- Sacred High City, Sacred Low City: A Tale of Religious Sites in Two Tokyo Neighborhoods by Steven Heine
Over the span of his career, Steven Heine has been concerned primarily with the textual histories of Eihei Dōgen and the kōan traditions of Zen Buddhism. One could certainly place the majority of his works within these two areas of scholarship. At the same time, however, this line of inquiry has also drawn him toward the interpretive matters of Japanese religiosity more broadly, where he has attempted to uncover the meaning of the cultural dimensions of Buddhist praxis on a more phenomenological level. Evidence of this direction first began to emerge in Shifting Shape, Shaping Text: Philosophy and Folklore in the Fox Kōan (1999), where he attempted to reconcile the apparent tensions between Zen’s assertions about the nature of reality and its confirmation of supernatural truths and practices. On one level, Shifting Shape served as an alternative to Bernard Faure’s critical appraisal of these tensions in the latter’s groundbreaking works on Chan during the 1990s, offering an interpretive model that affirmed the cultural contributions of East Asian spirituality to the Buddhist promise of liberation.
These themes continued to show up in Heine’s work, as in Opening a Mountain: Kōans of the Zen Masters (2004) and most recently in Zen Skin, Zen Marrow: Will the Real Zen Buddhism Please Stand Up? (2007), where he presented a mediative analysis of the current divide in Zen studies between the defenders of tradition and the historical-cultural critics by turning to a middle-way examination of text, ritual, and ethics. But in his latest work, Sacred High City, Sacred Low City: A Tale of Religious Sites in Two Tokyo Neighborhoods, Heine seems, on a number of levels, to be entering wholly new territory. Here, fully immersed in the contemporary religious practices of modern urban Japan, Heine leaves the realm of textual studies altogether, and attempts to reveal the often elusive meanings of Japanese religiosity in practice.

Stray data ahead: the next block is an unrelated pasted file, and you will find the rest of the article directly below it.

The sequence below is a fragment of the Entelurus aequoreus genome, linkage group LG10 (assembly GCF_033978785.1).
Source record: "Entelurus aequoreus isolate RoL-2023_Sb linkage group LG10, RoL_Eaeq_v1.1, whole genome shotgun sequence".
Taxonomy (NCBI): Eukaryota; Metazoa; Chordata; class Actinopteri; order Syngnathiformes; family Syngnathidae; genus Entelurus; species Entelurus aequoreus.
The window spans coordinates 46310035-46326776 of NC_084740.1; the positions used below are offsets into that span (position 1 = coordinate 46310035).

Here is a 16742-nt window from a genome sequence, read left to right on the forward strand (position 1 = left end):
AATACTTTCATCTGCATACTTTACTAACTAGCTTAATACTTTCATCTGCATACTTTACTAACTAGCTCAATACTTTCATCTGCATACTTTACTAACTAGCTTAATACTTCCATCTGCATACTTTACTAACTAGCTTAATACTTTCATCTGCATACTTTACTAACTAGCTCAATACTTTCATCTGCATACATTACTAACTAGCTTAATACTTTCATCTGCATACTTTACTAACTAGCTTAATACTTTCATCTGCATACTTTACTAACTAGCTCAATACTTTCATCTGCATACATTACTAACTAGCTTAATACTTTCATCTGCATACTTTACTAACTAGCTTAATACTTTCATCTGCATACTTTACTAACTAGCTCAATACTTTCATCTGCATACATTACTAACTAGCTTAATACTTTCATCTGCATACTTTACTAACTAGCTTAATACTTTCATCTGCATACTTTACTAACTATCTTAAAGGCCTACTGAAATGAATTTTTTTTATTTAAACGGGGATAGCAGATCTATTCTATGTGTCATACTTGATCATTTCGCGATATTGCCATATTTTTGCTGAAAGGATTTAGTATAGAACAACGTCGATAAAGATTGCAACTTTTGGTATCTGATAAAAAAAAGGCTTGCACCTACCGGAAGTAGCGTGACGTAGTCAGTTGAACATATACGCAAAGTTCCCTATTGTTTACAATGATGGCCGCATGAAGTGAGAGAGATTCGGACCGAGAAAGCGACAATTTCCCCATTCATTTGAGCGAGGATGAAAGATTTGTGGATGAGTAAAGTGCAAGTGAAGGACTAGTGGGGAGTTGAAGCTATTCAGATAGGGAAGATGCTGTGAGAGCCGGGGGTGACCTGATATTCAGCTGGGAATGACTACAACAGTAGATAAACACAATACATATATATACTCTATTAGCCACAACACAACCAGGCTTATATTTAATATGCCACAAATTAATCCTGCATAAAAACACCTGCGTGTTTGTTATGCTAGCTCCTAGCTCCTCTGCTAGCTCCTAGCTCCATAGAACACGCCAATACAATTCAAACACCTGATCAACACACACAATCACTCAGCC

But is this really new territory? In what is perhaps the most personalized writing in Heine’s body of work, he places the foreground of the current study in the very beginning of his career while researching his dissertation at Komazawa University in Tokyo. As a pleasant diversion, Heine would at times explore the various Japanese neighborhoods along the Ginza subway line between his residence in Mabashi and the University, located near Shibuya. It was through this early “Tokyo pilgrimage” (p. 38) that he first came in contact with the sacred spaces of Akasaka in Yamanote and Inarichō in Shitamachi, two areas of Tokyo he would revisit numerous times over the next thirty years. Gradually this led to a greater interest in contemporary religion and society, ultimately resulting in the comparative study presented in Sacred High City, Sacred Low City. [End Page 656]
Playing off the title of Edward Seidensticker’s Low City, High City: Tokyo from Edo to the Earthquake (1984), Heine alters the perspective of the original text by privileging the sacred in his study of Tokyo’s modern history. In so doing, Heine, first, takes on the contradictions of contemporary Japanese urban life, which, on one level, suggests a high level of secularity with little value for religious identity, and, on a number of other levels, seems to reveal a high regard for the religious, given the noticeable density of sacred spaces throughout a city where real estate comes at a premium, and the high level of ritual participation occurring among people who are fully immersed in a modern urban lifestyle of fast-paced competition and consumerism. Second, Heine attempts to clarify for Western readers how the two primary traditions of Shinto and Buddhism are navigated among contemporary Japanese, without resorting to the all-too-common and overly simplistic dichotomy of life-affirming Shinto festivals and death-supporting Buddhist rituals.
In what is a rather provocative methodological assertion, Heine argues that a greater understanding of Japanese religiosity can be...